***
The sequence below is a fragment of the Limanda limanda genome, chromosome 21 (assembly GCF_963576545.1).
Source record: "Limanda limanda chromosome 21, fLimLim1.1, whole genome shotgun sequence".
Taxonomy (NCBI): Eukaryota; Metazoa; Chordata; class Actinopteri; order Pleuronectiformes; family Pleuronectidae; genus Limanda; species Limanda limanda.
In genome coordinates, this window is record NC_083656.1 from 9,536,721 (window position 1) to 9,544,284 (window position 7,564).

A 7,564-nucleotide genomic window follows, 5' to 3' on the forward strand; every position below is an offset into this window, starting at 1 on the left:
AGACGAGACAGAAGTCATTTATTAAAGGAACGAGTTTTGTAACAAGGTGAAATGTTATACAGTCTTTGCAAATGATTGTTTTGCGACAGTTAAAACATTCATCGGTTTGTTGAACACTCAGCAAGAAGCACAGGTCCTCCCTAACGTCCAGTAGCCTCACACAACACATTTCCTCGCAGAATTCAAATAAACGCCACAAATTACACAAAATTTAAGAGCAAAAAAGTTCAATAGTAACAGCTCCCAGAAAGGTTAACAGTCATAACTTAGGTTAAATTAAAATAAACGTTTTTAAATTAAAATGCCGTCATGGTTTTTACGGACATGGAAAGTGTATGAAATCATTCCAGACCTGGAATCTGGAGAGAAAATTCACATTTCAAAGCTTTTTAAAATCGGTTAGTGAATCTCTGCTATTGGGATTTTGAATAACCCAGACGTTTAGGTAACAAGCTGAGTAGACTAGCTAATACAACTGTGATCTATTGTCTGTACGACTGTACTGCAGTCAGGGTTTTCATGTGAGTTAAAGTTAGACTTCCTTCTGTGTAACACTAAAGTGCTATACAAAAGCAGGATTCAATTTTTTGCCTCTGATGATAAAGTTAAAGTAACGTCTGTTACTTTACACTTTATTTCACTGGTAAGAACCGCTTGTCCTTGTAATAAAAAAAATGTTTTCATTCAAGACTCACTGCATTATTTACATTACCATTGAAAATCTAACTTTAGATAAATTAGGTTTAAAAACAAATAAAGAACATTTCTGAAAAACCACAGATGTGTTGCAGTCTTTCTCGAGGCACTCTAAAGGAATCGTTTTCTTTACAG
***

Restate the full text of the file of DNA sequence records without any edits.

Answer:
The sequence below is a fragment of the Limanda limanda genome, chromosome 21 (assembly GCF_963576545.1).
Source record: "Limanda limanda chromosome 21, fLimLim1.1, whole genome shotgun sequence".
Taxonomy (NCBI): Eukaryota; Metazoa; Chordata; class Actinopteri; order Pleuronectiformes; family Pleuronectidae; genus Limanda; species Limanda limanda.
In genome coordinates, this window is record NC_083656.1 from 9,536,721 (window position 1) to 9,544,284 (window position 7,564).

A 7,564-nucleotide genomic window follows, 5' to 3' on the forward strand; every position below is an offset into this window, starting at 1 on the left:
AGACGAGACAGAAGTCATTTATTAAAGGAACGAGTTTTGTAACAAGGTGAAATGTTATACAGTCTTTGCAAATGATTGTTTTGCGACAGTTAAAACATTCATCGGTTTGTTGAACACTCAGCAAGAAGCACAGGTCCTCCCTAACGTCCAGTAGCCTCACACAACACATTTCCTCGCAGAATTCAAATAAACGCCACAAATTACACAAAATTTAAGAGCAAAAAAGTTCAATAGTAACAGCTCCCAGAAAGGTTAACAGTCATAACTTAGGTTAAATTAAAATAAACGTTTTTAAATTAAAATGCCGTCATGGTTTTTACGGACATGGAAAGTGTATGAAATCATTCCAGACCTGGAATCTGGAGAGAAAATTCACATTTCAAAGCTTTTTAAAATCGGTTAGTGAATCTCTGCTATTGGGATTTTGAATAACCCAGACGTTTAGGTAACAAGCTGAGTAGACTAGCTAATACAACTGTGATCTATTGTCTGTACGACTGTACTGCAGTCAGGGTTTTCATGTGAGTTAAAGTTAGACTTCCTTCTGTGTAACACTAAAGTGCTATACAAAAGCAGGATTCAATTTTTTGCCTCTGATGATAAAGTTAAAGTAACGTCTGTTACTTTACACTTTATTTCACTGGTAAGAACCGCTTGTCCTTGTAATAAAAAAAATGTTTTCATTCAAGACTCACTGCATTATTTACATTACCATTGAAAATCTAACTTTAGATAAATTAGGTTTAAAAACAAATAAAGAACATTTCTGAAAAACCACAGATGTGTTGCAGTCTTTCTCGAGGCACTCTAAAGGAATCGTTTTCTTTACAG